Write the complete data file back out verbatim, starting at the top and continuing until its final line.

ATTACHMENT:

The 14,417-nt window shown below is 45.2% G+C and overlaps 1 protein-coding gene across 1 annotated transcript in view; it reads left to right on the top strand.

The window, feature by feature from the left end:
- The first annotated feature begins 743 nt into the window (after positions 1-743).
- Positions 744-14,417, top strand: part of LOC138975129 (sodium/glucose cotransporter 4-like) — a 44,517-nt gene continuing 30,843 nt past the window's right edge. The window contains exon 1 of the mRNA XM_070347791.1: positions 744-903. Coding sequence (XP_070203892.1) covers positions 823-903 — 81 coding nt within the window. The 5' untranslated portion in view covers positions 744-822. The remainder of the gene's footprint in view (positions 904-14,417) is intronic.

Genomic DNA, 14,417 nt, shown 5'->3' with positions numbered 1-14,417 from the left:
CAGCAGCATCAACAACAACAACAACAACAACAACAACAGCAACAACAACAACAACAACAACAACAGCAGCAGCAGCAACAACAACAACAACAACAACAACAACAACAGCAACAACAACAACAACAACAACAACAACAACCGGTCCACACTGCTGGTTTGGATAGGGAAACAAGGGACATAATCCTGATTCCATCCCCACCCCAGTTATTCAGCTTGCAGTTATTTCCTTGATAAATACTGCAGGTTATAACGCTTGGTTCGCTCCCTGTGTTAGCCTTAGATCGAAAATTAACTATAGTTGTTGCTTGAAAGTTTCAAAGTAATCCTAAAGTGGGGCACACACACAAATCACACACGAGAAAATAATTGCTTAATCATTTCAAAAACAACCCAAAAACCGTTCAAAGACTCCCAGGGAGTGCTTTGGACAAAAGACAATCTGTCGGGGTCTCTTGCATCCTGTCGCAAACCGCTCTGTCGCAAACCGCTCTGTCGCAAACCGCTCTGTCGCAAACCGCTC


The 14,417-nt window shown below is 45.2% G+C and overlaps 1 protein-coding gene across 1 annotated transcript in view; it reads left to right on the top strand.

The window, feature by feature from the left end:
- The first annotated feature begins 743 nt into the window (after positions 1-743).
- Positions 744-14,417, top strand: part of LOC138975129 (sodium/glucose cotransporter 4-like) — a 44,517-nt gene continuing 30,843 nt past the window's right edge. The window contains exon 1 of the mRNA XM_070347791.1: positions 744-903. Coding sequence (XP_070203892.1) covers positions 823-903 — 81 coding nt within the window. The 5' untranslated portion in view covers positions 744-822. The remainder of the gene's footprint in view (positions 904-14,417) is intronic.

Genomic DNA, 14,417 nt, shown 5'->3' with positions numbered 1-14,417 from the left:
CAGCAGCATCAACAACAACAACAACAACAACAACAACAGCAACAACAACAACAACAACAACAACAGCAGCAGCAGCAACAACAACAACAACAACAACAACAACAACAGCAACAACAACAACAACAACAACAACAACAACCGGTCCACACTGCTGGTTTGGATAGGGAAACAAGGGACATAATCCTGATTCCATCCCCACCCCAGTTATTCAGCTTGCAGTTATTTCCTTGATAAATACTGCAGGTTATAACGCTTGGTTCGCTCCCTGTGTTAGCCTTAGATCGAAAATTAACTATAGTTGTTGCTTGAAAGTTTCAAAGTAATCCTAAAGTGGGGCACACACACAAATCACACACGAGAAAATAATTGCTTAATCATTTCAAAAACAACCCAAAAACCGTTCAAAGACTCCCAGGGAGTGCTTTGGACAAAAGACAATCTGTCGGGGTCTCTTGCATCCTGTCGCAAACCGCTCTGTCGCAAACCGCTCTGTCGCAAACCGCTCTGTCGCAAACCGCTC